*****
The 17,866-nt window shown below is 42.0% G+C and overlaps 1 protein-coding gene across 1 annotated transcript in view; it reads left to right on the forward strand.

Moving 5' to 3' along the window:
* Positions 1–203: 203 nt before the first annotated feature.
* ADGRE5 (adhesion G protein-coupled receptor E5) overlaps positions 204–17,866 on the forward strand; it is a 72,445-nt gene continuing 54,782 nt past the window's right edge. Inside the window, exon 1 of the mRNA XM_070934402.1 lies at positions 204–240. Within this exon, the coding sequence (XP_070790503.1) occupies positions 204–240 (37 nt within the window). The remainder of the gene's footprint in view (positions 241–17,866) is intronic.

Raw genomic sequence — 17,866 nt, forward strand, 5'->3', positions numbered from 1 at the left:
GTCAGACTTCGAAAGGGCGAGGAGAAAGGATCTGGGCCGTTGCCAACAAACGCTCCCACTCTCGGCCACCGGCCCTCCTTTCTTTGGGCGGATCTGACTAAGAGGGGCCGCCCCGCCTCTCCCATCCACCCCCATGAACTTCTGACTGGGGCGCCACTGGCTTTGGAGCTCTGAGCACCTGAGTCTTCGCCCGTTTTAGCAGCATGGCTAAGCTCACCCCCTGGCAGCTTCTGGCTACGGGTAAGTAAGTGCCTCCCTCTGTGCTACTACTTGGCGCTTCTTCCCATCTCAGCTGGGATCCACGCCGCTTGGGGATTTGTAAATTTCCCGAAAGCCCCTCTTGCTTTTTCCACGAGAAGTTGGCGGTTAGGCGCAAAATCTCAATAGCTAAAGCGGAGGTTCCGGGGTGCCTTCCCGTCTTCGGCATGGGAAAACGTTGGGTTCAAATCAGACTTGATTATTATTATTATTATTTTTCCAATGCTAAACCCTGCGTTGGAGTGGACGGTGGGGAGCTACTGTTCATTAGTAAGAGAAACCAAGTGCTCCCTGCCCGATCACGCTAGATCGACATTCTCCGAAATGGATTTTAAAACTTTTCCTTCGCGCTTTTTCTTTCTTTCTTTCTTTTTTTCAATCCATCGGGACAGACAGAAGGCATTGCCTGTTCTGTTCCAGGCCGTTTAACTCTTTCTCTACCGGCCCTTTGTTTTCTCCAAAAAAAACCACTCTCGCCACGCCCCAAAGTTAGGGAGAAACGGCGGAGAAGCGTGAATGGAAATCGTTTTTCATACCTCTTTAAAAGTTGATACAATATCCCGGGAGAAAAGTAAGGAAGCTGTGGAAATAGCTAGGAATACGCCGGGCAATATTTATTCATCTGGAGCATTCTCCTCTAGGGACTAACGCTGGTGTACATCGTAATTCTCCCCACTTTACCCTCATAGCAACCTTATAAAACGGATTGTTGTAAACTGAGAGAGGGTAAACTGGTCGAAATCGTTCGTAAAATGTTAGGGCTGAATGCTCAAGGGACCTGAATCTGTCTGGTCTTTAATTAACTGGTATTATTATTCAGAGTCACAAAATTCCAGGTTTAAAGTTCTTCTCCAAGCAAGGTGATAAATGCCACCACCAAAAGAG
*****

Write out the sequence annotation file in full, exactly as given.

The 17,866-nt window shown below is 42.0% G+C and overlaps 1 protein-coding gene across 1 annotated transcript in view; it reads left to right on the forward strand.

Moving 5' to 3' along the window:
* Positions 1–203: 203 nt before the first annotated feature.
* ADGRE5 (adhesion G protein-coupled receptor E5) overlaps positions 204–17,866 on the forward strand; it is a 72,445-nt gene continuing 54,782 nt past the window's right edge. Inside the window, exon 1 of the mRNA XM_070934402.1 lies at positions 204–240. Within this exon, the coding sequence (XP_070790503.1) occupies positions 204–240 (37 nt within the window). The remainder of the gene's footprint in view (positions 241–17,866) is intronic.

Raw genomic sequence — 17,866 nt, forward strand, 5'->3', positions numbered from 1 at the left:
GTCAGACTTCGAAAGGGCGAGGAGAAAGGATCTGGGCCGTTGCCAACAAACGCTCCCACTCTCGGCCACCGGCCCTCCTTTCTTTGGGCGGATCTGACTAAGAGGGGCCGCCCCGCCTCTCCCATCCACCCCCATGAACTTCTGACTGGGGCGCCACTGGCTTTGGAGCTCTGAGCACCTGAGTCTTCGCCCGTTTTAGCAGCATGGCTAAGCTCACCCCCTGGCAGCTTCTGGCTACGGGTAAGTAAGTGCCTCCCTCTGTGCTACTACTTGGCGCTTCTTCCCATCTCAGCTGGGATCCACGCCGCTTGGGGATTTGTAAATTTCCCGAAAGCCCCTCTTGCTTTTTCCACGAGAAGTTGGCGGTTAGGCGCAAAATCTCAATAGCTAAAGCGGAGGTTCCGGGGTGCCTTCCCGTCTTCGGCATGGGAAAACGTTGGGTTCAAATCAGACTTGATTATTATTATTATTATTTTTCCAATGCTAAACCCTGCGTTGGAGTGGACGGTGGGGAGCTACTGTTCATTAGTAAGAGAAACCAAGTGCTCCCTGCCCGATCACGCTAGATCGACATTCTCCGAAATGGATTTTAAAACTTTTCCTTCGCGCTTTTTCTTTCTTTCTTTCTTTTTTTCAATCCATCGGGACAGACAGAAGGCATTGCCTGTTCTGTTCCAGGCCGTTTAACTCTTTCTCTACCGGCCCTTTGTTTTCTCCAAAAAAAACCACTCTCGCCACGCCCCAAAGTTAGGGAGAAACGGCGGAGAAGCGTGAATGGAAATCGTTTTTCATACCTCTTTAAAAGTTGATACAATATCCCGGGAGAAAAGTAAGGAAGCTGTGGAAATAGCTAGGAATACGCCGGGCAATATTTATTCATCTGGAGCATTCTCCTCTAGGGACTAACGCTGGTGTACATCGTAATTCTCCCCACTTTACCCTCATAGCAACCTTATAAAACGGATTGTTGTAAACTGAGAGAGGGTAAACTGGTCGAAATCGTTCGTAAAATGTTAGGGCTGAATGCTCAAGGGACCTGAATCTGTCTGGTCTTTAATTAACTGGTATTATTATTCAGAGTCACAAAATTCCAGGTTTAAAGTTCTTCTCCAAGCAAGGTGATAAATGCCACCACCAAAAGAG